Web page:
UC San Diego was awarded two grants totaling $700,000 through the UC Advancing Faculty Diversity (AFD) grant program to improve faculty diversity.
The first grant called “Advancing Diverse Faculty, Curricula and Research through a Cluster Hire at UC San Diego,” will allocate $500,000 to hire 10–12 faculty members who will specialize in researching communities of color and provide mentoring for UC San Diego students.
UCSD stated that these new faculty will be hired in STEM departments such as the Division of Physical Sciences, Jacobs School of Engineering, School of Medicine, and Scripps Institution of Oceanography.
The second grant, “A Holistic Strategy for Academic Success and Retention at UC San Diego” will provide $200,000 to improve retention of underrepresented faculty and provide coaching for faculty and building coalition.
Statistics available on the UC website show that as of April 2020, U.S. employees in the STEM discipline who identify as white represent 56.7% of faculty, while those who identify as Black/African/African American represent 1.0% of faculty at UCSD.
Dr. Frances Contreras, a professor of Education Studies and Associate Vice Chancellor at UCSD’s Center for Faculty Diversity and Inclusion, is a project lead for both initiatives.
“I think that this is really important, and it’s where the future of STEM needs to be headed,” said Contreras.
Dr. Thandeka K. Chapman, a professor of Education Studies and director of the UCSD African American Studies minor program, is also a project leader of the $500,000 grant.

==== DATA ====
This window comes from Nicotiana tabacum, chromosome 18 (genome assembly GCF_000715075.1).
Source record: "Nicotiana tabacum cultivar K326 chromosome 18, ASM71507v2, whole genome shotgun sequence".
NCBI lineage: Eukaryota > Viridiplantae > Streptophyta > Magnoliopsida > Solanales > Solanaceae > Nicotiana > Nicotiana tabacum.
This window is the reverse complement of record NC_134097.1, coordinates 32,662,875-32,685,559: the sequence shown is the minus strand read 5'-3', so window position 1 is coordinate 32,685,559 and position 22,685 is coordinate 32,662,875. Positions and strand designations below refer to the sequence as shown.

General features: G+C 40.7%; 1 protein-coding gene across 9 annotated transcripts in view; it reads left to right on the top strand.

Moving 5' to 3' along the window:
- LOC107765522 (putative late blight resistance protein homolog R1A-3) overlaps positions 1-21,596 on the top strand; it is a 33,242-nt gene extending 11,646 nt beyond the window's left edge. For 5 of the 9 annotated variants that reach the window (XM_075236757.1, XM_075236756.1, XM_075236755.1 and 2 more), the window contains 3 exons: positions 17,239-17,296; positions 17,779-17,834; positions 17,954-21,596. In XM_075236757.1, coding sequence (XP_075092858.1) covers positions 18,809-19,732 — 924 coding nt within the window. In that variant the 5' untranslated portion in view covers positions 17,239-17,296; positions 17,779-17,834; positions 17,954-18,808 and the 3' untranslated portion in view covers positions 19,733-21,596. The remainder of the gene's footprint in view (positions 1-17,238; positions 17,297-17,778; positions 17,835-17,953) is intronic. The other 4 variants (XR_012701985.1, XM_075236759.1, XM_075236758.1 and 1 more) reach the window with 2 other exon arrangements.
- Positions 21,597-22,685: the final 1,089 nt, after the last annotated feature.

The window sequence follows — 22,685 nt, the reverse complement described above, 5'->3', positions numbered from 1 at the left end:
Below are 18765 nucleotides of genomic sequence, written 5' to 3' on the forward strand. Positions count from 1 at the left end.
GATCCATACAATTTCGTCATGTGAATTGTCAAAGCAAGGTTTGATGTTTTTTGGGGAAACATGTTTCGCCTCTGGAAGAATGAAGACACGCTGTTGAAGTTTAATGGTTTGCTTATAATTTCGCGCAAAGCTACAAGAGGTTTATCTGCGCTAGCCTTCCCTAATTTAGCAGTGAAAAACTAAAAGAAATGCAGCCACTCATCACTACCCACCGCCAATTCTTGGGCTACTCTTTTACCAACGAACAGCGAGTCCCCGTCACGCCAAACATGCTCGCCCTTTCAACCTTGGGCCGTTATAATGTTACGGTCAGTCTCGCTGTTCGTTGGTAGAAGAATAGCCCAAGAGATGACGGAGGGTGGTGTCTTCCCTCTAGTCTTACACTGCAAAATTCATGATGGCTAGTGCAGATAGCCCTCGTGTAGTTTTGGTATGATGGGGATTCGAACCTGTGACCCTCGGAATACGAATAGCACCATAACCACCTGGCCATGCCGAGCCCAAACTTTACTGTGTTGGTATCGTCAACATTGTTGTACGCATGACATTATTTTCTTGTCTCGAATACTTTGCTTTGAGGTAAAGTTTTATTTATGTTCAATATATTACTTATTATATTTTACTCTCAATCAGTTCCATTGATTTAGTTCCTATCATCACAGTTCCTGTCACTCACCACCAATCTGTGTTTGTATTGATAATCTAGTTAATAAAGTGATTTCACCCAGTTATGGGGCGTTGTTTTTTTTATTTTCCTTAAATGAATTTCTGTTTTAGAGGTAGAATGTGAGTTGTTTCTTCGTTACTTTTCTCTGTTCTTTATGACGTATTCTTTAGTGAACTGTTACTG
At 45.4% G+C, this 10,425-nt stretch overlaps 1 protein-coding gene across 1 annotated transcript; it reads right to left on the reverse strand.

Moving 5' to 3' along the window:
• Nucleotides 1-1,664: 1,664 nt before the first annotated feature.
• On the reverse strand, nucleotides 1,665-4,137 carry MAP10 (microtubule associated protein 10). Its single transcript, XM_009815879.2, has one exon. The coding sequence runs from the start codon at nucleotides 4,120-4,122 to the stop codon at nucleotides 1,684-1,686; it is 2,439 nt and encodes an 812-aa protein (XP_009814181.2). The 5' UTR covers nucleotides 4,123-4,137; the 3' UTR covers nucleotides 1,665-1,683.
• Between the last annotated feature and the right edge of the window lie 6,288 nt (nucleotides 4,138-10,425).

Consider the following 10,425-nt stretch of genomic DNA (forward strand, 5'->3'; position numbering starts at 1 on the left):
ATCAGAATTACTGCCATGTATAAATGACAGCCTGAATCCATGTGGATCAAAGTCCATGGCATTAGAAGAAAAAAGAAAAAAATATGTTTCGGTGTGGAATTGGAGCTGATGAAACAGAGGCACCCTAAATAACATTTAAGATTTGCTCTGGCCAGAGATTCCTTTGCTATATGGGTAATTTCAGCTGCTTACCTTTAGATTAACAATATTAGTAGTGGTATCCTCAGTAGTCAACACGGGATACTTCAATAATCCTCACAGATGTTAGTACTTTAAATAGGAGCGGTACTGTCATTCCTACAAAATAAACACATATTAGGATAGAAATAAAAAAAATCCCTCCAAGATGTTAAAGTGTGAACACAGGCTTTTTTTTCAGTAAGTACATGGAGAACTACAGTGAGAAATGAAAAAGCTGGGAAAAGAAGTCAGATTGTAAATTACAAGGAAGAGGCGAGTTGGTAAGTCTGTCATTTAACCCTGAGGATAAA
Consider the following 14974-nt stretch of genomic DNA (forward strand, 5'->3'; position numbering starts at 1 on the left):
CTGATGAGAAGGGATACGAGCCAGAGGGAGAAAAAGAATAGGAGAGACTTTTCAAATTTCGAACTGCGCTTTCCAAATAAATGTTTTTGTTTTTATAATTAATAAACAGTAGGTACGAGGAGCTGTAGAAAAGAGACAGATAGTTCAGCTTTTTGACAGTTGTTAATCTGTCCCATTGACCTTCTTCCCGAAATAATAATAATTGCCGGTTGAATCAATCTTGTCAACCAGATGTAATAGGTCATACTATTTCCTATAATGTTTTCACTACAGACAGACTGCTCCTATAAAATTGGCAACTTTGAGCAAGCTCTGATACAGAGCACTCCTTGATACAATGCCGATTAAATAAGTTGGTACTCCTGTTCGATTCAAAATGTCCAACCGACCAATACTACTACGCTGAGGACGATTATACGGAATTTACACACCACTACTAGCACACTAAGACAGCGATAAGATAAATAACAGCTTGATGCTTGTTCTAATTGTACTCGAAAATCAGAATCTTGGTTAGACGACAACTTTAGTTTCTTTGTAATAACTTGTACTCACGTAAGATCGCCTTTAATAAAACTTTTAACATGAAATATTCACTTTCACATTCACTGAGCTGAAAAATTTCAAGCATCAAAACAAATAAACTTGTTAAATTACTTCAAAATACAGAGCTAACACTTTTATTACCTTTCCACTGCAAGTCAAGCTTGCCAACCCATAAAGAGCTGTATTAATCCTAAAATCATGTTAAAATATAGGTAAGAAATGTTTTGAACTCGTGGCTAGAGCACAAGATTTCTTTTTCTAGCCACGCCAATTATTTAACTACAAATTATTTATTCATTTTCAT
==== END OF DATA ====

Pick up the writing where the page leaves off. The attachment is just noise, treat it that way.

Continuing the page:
“In addition to increasing faculty diversity in fields where faculty of color are underrepresented, the cluster would advance research on and for communities of color; diversify course offerings affiliated with the African American Studies minor and the diversity, equity and inclusion (DEI) course requirement; and provide valuable mentoring for UC San Diego students,” says Chapman.
UCSD’s Black Student Union (BSU) had released a list of demands back in June directed to UCSD which described how the school could improve campus life for those underrepresented students. One such demand called for hiring a more diverse faculty and administration. The Triton reached out to the BSU and the National Society of Black Engineers for comment regarding the grants, but none was given.
Vanessa Gaeta-Munoz is a staff writer for The Triton. You can follow her here.